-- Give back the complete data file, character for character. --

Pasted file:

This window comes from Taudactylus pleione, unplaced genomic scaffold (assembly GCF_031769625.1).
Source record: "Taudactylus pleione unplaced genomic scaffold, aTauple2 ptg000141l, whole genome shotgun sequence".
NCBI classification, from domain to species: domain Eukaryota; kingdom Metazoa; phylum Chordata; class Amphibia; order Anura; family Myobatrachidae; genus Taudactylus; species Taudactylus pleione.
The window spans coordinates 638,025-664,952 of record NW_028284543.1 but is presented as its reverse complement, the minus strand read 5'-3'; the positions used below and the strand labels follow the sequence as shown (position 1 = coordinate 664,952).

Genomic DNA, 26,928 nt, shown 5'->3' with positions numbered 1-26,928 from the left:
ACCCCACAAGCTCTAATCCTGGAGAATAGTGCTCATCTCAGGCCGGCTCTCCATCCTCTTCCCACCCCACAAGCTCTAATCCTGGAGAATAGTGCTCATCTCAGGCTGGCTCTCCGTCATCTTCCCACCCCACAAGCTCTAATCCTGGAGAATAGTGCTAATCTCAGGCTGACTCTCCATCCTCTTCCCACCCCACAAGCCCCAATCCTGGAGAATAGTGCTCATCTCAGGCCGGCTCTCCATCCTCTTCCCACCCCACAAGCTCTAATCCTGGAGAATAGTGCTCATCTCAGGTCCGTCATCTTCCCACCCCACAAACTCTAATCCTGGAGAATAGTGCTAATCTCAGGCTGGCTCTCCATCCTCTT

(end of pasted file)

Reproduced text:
This window comes from Taudactylus pleione, unplaced genomic scaffold (assembly GCF_031769625.1).
Source record: "Taudactylus pleione unplaced genomic scaffold, aTauple2 ptg000141l, whole genome shotgun sequence".
NCBI classification, from domain to species: domain Eukaryota; kingdom Metazoa; phylum Chordata; class Amphibia; order Anura; family Myobatrachidae; genus Taudactylus; species Taudactylus pleione.
The window spans coordinates 638,025-664,952 of record NW_028284543.1 but is presented as its reverse complement, the minus strand read 5'-3'; the positions used below and the strand labels follow the sequence as shown (position 1 = coordinate 664,952).

Genomic DNA, 26,928 nt, shown 5'->3' with positions numbered 1-26,928 from the left:
ACCCCACAAGCTCTAATCCTGGAGAATAGTGCTCATCTCAGGCCGGCTCTCCATCCTCTTCCCACCCCACAAGCTCTAATCCTGGAGAATAGTGCTCATCTCAGGCTGGCTCTCCGTCATCTTCCCACCCCACAAGCTCTAATCCTGGAGAATAGTGCTAATCTCAGGCTGACTCTCCATCCTCTTCCCACCCCACAAGCCCCAATCCTGGAGAATAGTGCTCATCTCAGGCCGGCTCTCCATCCTCTTCCCACCCCACAAGCTCTAATCCTGGAGAATAGTGCTCATCTCAGGTCCGTCATCTTCCCACCCCACAAACTCTAATCCTGGAGAATAGTGCTAATCTCAGGCTGGCTCTCCATCCTCTT